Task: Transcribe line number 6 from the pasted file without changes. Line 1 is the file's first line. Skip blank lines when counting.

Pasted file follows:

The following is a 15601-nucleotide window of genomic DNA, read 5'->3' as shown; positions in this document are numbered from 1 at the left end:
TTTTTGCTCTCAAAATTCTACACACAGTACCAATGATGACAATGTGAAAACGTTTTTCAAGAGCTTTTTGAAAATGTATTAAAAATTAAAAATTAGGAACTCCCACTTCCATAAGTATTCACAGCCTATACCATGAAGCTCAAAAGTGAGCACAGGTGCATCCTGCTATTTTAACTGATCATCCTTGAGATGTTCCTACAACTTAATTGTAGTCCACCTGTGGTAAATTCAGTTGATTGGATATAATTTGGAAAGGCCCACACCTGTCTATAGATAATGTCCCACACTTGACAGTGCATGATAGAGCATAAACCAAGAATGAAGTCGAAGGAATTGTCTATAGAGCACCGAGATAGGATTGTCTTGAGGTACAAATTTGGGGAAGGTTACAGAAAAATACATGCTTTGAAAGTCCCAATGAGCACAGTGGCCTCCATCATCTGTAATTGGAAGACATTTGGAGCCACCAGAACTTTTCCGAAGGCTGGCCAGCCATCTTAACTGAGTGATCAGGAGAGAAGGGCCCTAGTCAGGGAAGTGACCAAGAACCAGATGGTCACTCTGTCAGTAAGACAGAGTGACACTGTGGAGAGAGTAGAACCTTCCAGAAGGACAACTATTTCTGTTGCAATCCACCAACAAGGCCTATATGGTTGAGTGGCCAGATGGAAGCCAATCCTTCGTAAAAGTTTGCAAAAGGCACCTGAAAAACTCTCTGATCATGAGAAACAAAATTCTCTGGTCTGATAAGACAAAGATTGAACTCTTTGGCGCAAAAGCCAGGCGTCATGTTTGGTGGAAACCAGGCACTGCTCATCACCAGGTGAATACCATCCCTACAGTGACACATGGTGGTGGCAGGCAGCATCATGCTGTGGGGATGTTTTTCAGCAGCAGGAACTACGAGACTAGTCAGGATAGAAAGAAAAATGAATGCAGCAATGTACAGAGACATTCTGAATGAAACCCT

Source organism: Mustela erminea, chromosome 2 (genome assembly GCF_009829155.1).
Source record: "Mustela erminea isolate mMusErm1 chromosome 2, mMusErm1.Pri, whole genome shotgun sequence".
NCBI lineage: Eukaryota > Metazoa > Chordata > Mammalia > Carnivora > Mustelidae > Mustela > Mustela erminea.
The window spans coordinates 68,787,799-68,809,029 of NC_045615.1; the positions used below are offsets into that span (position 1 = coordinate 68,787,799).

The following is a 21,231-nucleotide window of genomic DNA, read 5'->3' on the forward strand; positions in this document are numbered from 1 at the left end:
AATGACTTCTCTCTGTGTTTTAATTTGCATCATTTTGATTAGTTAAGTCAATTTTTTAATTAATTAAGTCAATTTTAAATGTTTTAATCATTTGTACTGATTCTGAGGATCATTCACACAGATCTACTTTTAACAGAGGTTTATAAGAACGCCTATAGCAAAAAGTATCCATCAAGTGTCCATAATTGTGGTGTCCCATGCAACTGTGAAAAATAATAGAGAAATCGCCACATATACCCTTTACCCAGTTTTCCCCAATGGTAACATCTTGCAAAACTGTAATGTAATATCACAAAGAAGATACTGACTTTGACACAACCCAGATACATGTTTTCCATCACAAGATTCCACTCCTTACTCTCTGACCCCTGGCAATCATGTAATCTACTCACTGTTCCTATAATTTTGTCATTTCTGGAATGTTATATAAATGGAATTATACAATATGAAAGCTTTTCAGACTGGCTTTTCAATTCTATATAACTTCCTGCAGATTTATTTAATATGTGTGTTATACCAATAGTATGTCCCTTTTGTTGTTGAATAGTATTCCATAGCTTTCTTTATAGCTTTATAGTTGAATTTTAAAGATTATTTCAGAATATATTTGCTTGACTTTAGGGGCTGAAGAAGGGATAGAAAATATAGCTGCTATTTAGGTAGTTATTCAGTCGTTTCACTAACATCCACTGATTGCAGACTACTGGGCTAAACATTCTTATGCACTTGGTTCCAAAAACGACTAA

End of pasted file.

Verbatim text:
The window spans coordinates 68,787,799-68,809,029 of NC_045615.1; the positions used below are offsets into that span (position 1 = coordinate 68,787,799).